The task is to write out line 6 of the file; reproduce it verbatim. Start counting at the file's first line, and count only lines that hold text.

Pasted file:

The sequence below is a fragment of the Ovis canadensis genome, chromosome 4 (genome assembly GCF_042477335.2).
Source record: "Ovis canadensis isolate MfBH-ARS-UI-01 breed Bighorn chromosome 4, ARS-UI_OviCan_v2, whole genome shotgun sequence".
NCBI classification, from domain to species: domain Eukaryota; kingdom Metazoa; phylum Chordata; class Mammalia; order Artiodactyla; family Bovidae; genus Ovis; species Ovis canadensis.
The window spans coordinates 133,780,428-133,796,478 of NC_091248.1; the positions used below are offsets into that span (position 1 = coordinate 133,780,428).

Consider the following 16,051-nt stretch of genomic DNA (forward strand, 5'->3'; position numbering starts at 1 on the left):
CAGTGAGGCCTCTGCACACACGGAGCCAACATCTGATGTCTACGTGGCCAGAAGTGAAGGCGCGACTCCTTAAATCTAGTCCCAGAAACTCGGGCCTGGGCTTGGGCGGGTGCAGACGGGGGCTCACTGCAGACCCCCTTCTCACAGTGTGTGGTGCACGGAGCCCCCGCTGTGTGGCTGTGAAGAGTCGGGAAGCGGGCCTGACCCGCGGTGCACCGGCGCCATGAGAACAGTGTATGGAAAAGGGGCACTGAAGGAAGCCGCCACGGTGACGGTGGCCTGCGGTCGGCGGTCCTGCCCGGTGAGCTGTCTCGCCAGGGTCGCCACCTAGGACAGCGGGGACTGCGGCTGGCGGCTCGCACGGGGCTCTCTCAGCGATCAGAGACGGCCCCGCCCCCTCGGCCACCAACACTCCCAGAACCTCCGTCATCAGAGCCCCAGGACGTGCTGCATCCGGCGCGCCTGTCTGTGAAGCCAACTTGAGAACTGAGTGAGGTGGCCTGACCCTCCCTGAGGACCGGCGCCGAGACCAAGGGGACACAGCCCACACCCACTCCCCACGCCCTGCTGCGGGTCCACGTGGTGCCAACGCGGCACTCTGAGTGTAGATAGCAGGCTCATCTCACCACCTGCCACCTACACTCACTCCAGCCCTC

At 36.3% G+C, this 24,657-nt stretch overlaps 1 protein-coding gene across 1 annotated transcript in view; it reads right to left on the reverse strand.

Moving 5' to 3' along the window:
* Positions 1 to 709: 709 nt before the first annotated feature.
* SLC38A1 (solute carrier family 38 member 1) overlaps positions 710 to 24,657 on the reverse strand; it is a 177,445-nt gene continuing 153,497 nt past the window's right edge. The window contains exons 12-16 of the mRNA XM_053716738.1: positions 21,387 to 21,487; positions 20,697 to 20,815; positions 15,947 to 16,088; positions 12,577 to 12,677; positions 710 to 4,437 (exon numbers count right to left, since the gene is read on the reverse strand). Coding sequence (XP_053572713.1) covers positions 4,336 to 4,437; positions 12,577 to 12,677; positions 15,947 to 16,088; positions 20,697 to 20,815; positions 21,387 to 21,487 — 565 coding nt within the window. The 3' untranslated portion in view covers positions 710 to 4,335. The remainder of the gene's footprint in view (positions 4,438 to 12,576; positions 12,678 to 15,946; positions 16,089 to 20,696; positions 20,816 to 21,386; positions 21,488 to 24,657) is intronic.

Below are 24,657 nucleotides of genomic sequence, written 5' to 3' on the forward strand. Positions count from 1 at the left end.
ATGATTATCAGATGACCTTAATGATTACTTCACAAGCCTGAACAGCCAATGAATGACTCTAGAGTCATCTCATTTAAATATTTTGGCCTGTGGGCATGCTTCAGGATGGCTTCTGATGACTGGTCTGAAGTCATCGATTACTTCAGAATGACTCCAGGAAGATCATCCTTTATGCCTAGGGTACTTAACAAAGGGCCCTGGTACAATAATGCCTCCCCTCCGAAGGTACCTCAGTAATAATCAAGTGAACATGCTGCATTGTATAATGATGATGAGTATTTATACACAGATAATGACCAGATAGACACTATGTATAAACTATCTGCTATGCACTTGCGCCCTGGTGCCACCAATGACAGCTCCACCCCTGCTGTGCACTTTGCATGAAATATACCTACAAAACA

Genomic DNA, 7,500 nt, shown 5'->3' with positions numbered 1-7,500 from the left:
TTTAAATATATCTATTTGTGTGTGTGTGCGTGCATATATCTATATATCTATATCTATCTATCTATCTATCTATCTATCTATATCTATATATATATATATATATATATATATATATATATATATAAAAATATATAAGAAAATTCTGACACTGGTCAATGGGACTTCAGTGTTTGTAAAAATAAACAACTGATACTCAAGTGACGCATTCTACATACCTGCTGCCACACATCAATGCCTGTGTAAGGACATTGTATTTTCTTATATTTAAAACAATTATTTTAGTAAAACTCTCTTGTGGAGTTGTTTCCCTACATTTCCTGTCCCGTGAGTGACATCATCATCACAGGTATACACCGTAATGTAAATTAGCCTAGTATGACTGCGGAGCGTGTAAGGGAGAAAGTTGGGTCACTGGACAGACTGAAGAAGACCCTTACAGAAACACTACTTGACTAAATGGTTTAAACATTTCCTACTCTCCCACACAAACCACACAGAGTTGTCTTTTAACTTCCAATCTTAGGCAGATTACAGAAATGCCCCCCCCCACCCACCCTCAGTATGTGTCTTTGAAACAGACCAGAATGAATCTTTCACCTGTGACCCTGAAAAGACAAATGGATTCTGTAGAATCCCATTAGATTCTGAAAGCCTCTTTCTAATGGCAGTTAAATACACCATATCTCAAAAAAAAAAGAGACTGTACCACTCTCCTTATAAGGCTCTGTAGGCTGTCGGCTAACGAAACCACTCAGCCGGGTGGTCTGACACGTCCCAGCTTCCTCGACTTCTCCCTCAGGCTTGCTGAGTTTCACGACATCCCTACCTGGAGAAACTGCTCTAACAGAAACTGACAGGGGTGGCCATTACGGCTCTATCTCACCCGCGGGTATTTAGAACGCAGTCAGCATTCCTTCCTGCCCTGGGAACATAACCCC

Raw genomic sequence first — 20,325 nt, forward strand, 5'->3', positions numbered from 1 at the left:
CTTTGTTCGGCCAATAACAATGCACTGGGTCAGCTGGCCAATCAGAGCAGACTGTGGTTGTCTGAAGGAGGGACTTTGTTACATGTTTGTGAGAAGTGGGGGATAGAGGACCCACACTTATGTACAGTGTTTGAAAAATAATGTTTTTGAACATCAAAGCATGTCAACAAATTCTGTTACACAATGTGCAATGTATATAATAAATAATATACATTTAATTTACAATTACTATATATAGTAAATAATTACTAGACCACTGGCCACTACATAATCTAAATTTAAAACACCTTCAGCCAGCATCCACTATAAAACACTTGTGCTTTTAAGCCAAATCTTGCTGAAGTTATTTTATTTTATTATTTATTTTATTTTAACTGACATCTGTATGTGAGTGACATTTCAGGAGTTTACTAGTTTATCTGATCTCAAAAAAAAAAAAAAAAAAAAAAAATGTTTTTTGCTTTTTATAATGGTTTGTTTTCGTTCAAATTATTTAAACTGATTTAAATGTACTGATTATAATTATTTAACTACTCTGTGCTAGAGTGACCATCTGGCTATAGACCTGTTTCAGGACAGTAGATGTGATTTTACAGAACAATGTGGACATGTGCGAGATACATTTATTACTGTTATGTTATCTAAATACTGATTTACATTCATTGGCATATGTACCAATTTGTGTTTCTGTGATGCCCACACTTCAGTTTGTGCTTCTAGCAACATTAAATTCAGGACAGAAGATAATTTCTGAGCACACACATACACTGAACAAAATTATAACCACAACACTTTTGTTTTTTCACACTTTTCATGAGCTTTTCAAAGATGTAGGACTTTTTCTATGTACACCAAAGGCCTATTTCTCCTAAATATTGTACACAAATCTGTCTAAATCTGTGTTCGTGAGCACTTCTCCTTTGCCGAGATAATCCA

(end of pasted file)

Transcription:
CAGTGAGGCCTCTGCACACACGGAGCCAACATCTGATGTCTACGTGGCCAGAAGTGAAGGCGCGACTCCTTAAATCTAGTCCCAGAAACTCGGGCCTGGGCTTGGGCGGGTGCAGACGGGGGCTCACTGCAGACCCCCTTCTCACAGTGTGTGGTGCACGGAGCCCCCGCTGTGTGGCTGTGAAGAGTCGGGAAGCGGGCCTGACCCGCGGTGCACCGGCGCCATGAGAACAGTGTATGGAAAAGGGGCACTGAAGGAAGCCGCCACGGTGACGGTGGCCTGCGGTCGGCGGTCCTGCCCGGTGAGCTGTCTCGCCAGGGTCGCCACCTAGGACAGCGGGGACTGCGGCTGGCGGCTCGCACGGGGCTCTCTCAGCGATCAGAGACGGCCCCGCCCCCTCGGCCACCAACACTCCCAGAACCTCCGTCATCAGAGCCCCAGGACGTGCTGCATCCGGCGCGCCTGTCTGTGAAGCCAACTTGAGAACTGAGTGAGGTGGCCTGACCCTCCCTGAGGACCGGCGCCGAGACCAAGGGGACACAGCCCACACCCACTCCCCACGCCCTGCTGCGGGTCCACGTGGTGCCAACGCGGCACTCTGAGTGTAGATAGCAGGCTCATCTCACCACCTGCCACCTACACTCACTCCAGCCCTC